Using data from Tennessee, North Carolina, and Washington State, a 2017 study published in the Statistics and Public Policy journal examines how teachers of various levels of effectiveness impact student achievement. Researchers analyze multiple years of educator data, using as many data points as were available for each teacher.
Not surprisingly, the authors find that the distribution of teacher effectiveness resembles a bell curve. As Figure 1 demonstrates, educators who are nearer to the middle of the curve have similar effects on student achievement, regardless of which percentile the teachers fall into. The impacts of those in the 45th and 55th percentiles are quite close, for example. This is not, however, true of those at the tail ends of the bell curve—teachers who are very bad or very good. Compared to more average educators, the impacts of those in the 2nd and 12th percentiles, for instance, are markedly different, with the bad-but-not-as-bad teachers producing much better student results. And the same goes for those at the high end. Students educated by teachers in the 98th percentile are much better off than their peers whose teachers fall into the 88th percentile.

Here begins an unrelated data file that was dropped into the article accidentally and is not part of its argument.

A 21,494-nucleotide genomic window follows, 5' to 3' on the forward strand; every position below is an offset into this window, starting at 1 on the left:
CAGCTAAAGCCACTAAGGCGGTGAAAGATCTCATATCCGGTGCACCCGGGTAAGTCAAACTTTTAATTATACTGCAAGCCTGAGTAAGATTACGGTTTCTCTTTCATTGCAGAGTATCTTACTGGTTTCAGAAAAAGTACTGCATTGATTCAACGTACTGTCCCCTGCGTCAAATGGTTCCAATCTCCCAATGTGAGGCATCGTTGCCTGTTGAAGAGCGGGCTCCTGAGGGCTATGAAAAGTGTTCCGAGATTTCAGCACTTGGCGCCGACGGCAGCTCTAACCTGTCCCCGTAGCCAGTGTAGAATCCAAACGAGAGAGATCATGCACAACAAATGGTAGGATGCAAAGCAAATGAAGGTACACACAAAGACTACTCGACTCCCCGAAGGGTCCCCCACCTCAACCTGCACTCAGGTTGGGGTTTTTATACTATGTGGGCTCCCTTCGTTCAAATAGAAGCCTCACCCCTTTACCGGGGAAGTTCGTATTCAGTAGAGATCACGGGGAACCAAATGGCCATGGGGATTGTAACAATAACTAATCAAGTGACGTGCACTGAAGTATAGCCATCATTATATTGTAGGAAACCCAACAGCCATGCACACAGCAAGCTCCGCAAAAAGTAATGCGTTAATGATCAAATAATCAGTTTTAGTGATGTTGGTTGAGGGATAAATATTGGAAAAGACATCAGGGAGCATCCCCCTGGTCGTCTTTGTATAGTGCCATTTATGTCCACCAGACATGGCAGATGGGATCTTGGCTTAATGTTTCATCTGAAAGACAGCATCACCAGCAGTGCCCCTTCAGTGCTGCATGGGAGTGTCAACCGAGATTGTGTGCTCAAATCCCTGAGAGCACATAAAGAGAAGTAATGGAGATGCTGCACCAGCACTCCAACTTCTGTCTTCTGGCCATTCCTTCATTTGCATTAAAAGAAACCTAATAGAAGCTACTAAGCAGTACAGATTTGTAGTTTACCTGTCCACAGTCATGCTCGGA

Figure 1. Gains in student achievement associated with gains in teacher effectiveness
Source: Dan Goldhaber and Richard Startz, “On the Distribution of Worker Productivity: The Case of Teacher Effectiveness and Student Achievement.” Statistics and Public Policy (2017).
These findings have important implications for teacher policy, argue the study’s authors. From a student outcome standpoint, it might be much more cost effective to invest in efforts that concern teachers at the tail ends of the performance spectrum—the bottom and top 10 percent, perhaps—than implement policies meant to improve every teacher.
What this means for the real world is that districts might consider moving away from expensive teacher-workforce-wide strategies like professional development—which cost on average $18,000 for each educator per year yet does not lead to systemic improvement in teacher effectiveness—and moving toward policies that dismiss, reject, or improve the very worst educators, and retain the very best. States and districts are often complaining about their levels of funding and searching for more. Being smarter and more discerning in which policies they choose to implement is an important counterpart to that.
SOURCE: Dan Goldhaber and Richard Startz, “On the Distribution of Worker Productivity: The Case of Teacher Effectiveness and Student Achievement.” Statistics and Public Policy (2017).